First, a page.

Five in a Flash – August 31, 2017

Houston Chronicle / AP

In today’s news: explosions in Houston, tax reform, the Russia investigation, Texas’ immigration law, gene therapy, and college football.

TOP FIVE

Explosions reported at flooded Houston chemical plant (CNN) – “Two explosions and plumes of black smoke were reported at a flooded chemical plant in Crosby, Texas on Thursday, officials said. One deputy has been taken to the hospital after he inhaled fumes from the Arkema peroxide plant, the Harris County sheriff’s office tweeted. Nine others drove themselves to the hospital as a precaution, the sheriff’s office said. The explosions were reported around 2 a.m. (local time). . . . The scope of the explosions is still unknown.”

Trump speaks on tax reform (The Hill) – “President Trump on Wednesday launched his efforts to sell tax reform, urging both Republicans and Democrats in Congress to get behind his plans for an overhaul of the code. ‘This is our once-in-a-generation opportunity to deliver real tax reform for everyday hardworking Americans, and I am fully committed to working with Congress to get this job done, and I don’t want to be disappointed by Congress,’ Trump said in a speech at a manufacturer in Springfield, Mo.”

Mueller teams up with New York attorney general in Manafort probe (Politico) – “Special counsel Robert Mueller’s team is working with New York Attorney General Eric Schneiderman on its investigation into Paul Manafort and his financial transactions, according to several people familiar with the matter. The cooperation is the latest indication that the federal probe into President Donald Trump’s former campaign chairman is intensifying. It also could potentially provide Mueller with additional leverage to get Manafort to cooperate in the larger investigation into Trump’s campaign, as Trump does not have pardon power over state crimes.”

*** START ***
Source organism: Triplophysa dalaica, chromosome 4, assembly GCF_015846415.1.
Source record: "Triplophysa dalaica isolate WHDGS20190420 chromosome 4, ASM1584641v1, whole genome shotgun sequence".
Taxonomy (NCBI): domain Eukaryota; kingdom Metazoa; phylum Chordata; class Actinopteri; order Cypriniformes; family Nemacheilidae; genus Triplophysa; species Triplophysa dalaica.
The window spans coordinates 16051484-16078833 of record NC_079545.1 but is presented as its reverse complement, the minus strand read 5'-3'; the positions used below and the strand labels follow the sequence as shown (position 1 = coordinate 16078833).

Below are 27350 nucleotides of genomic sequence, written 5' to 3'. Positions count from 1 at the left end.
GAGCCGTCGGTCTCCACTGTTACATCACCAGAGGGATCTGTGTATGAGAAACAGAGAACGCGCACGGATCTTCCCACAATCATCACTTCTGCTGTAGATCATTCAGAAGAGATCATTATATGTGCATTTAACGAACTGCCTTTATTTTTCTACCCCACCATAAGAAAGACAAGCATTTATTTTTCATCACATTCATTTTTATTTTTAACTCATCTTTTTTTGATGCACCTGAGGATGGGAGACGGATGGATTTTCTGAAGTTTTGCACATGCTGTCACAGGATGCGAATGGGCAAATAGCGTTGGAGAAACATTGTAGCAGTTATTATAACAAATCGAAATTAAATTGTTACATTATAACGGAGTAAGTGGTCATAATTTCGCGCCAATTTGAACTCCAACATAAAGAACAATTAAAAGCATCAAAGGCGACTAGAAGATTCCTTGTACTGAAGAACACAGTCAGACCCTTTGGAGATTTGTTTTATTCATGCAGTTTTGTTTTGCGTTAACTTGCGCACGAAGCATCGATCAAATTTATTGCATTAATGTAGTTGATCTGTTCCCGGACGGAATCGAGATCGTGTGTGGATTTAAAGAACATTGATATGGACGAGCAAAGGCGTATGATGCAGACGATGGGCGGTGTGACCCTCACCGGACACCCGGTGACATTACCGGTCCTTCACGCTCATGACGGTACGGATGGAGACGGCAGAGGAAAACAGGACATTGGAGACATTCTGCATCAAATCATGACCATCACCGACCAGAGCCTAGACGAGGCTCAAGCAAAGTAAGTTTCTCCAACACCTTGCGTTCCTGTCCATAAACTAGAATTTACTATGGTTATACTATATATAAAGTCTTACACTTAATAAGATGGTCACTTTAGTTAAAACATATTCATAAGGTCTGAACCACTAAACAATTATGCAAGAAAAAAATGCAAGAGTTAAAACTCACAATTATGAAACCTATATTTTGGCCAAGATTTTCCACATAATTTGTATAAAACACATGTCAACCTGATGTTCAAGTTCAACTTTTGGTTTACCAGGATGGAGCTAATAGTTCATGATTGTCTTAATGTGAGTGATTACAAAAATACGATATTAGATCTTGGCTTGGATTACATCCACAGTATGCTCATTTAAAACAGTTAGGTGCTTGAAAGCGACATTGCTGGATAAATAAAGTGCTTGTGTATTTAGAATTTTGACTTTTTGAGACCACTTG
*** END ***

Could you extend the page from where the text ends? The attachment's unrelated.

Judge temporarily blocks Texas immigration enforcement law (Texas Tribune) – “A federal district judge on Wednesday ruled against the state of Texas and halted major provisions of a controversial state-based immigration enforcement law just days before it was scheduled to go into effect. U.S. District Judge Orlando Garcia granted a preliminary injunction of Senate Bill 4, one of Gov. Greg Abbott’s key legislative priorities that seeks to outlaw ‘sanctuary’ entities, the common term for governments that don’t enforce federal immigration laws.”

US clears breakthrough gene therapy for childhood leukemia (ABC News) – “Opening a new era in cancer care, U.S. health officials on Wednesday approved a breakthrough treatment that genetically engineers patients’ own blood cells into an army of assassins to seek and destroy childhood leukemia. The Food and Drug Administration called the approval historic, the first gene therapy to hit the U.S. market. Made from scratch for every patient, it’s one of a wave of ‘living drugs’ under development to fight additional blood cancers and other tumors, too.”

ITEM OF INTEREST

College football Week 1: What to watch, when (SBNation) – “Below, every FBS game scheduled to be televised (or, in spots where nothing else is going on at the time, a few FCS-only games), sorted according to a subjective assessment of watchability. TV times and streaming info are included for each. Hope you like college football, because here comes a heckload of it.”

FROM THE SITE

Mr. President, talk less (The Left)

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Connor Mighell is a third-year law student at the University of Alabama School of Law with an undergraduate degree in Political Philosophy from Baylor University. He is a contributor at Merion West and the curator of "Five in a Flash," a weekday newsletter. His work has been featured at The Federalist, SB Nation, The San Francisco Chronicle, The Hill, The Dallas Morning News, and The New Americana.

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